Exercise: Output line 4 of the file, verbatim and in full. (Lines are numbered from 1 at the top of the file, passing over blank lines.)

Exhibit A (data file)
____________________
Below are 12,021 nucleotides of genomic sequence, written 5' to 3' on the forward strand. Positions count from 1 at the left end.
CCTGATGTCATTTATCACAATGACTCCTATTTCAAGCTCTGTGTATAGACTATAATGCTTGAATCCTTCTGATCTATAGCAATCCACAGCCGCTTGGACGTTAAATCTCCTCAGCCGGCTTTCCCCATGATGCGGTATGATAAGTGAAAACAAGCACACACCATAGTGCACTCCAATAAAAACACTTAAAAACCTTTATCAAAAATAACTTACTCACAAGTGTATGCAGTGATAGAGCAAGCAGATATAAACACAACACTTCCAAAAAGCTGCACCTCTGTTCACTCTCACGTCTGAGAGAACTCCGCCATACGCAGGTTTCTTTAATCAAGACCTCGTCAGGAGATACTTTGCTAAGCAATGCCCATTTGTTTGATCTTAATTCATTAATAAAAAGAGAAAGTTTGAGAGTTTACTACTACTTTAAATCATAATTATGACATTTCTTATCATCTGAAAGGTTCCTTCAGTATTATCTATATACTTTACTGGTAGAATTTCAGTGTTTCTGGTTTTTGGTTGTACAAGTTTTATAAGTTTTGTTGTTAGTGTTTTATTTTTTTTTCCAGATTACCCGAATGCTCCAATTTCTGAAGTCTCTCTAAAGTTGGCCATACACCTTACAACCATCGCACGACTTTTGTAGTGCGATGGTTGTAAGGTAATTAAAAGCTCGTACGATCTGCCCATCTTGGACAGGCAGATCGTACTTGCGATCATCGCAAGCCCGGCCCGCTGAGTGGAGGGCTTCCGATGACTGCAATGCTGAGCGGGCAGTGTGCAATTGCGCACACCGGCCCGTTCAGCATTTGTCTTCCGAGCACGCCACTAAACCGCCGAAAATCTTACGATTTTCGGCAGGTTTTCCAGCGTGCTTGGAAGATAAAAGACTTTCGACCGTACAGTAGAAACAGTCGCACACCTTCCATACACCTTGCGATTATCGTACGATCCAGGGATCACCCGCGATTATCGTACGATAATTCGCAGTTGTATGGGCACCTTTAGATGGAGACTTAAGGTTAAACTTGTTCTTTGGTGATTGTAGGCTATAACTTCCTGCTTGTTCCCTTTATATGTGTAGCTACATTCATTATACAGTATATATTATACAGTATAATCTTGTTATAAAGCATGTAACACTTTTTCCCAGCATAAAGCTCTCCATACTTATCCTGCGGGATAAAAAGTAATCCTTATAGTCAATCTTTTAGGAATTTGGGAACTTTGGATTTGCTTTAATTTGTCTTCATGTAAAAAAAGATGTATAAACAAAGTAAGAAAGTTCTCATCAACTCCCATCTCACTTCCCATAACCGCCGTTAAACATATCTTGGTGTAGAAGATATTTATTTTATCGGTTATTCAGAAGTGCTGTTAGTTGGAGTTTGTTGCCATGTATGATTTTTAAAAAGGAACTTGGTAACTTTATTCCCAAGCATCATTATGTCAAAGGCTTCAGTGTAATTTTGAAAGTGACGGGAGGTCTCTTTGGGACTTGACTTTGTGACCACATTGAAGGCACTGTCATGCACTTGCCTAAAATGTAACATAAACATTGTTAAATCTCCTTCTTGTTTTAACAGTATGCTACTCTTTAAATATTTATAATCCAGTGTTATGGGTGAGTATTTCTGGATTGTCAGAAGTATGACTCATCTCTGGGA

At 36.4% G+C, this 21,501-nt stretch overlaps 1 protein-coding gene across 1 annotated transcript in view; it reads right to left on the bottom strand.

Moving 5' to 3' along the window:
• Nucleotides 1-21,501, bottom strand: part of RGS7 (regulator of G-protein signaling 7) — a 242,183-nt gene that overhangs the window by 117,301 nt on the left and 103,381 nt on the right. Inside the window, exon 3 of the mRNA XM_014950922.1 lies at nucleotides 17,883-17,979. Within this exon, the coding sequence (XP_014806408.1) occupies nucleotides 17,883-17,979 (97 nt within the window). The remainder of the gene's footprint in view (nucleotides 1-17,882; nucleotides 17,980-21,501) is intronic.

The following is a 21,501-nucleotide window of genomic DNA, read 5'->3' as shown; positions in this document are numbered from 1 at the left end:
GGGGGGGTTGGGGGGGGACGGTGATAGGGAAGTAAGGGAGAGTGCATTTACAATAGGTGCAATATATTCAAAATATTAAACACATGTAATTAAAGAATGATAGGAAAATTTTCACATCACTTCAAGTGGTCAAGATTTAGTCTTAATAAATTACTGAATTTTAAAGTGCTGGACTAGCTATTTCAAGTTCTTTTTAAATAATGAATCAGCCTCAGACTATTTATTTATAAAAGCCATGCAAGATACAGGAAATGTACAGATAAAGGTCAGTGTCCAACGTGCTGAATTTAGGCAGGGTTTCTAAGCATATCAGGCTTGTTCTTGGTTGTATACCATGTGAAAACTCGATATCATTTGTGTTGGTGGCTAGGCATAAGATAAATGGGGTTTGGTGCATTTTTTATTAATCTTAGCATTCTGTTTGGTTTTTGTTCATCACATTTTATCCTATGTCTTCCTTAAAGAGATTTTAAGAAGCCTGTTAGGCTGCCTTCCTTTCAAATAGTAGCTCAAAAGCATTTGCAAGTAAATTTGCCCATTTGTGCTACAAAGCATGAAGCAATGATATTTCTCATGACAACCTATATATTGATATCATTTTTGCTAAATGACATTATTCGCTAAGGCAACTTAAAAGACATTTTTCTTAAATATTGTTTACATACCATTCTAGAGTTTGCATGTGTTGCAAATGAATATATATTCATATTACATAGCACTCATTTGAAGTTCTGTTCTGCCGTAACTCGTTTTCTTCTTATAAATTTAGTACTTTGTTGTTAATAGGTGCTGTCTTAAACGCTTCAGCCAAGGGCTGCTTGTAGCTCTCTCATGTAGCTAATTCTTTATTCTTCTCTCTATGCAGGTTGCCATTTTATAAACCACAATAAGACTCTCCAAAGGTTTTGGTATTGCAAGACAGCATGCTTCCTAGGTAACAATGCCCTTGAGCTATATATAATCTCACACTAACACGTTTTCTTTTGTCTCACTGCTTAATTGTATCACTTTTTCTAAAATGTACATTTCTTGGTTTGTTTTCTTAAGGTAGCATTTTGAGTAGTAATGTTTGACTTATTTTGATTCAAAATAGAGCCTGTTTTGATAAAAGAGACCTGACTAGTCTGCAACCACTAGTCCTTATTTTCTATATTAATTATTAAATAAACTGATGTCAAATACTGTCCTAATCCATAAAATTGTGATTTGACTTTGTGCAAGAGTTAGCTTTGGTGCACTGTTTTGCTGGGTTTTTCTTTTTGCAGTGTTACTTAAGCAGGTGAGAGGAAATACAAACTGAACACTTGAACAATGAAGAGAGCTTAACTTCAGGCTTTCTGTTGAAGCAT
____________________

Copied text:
Moving 5' to 3' along the window: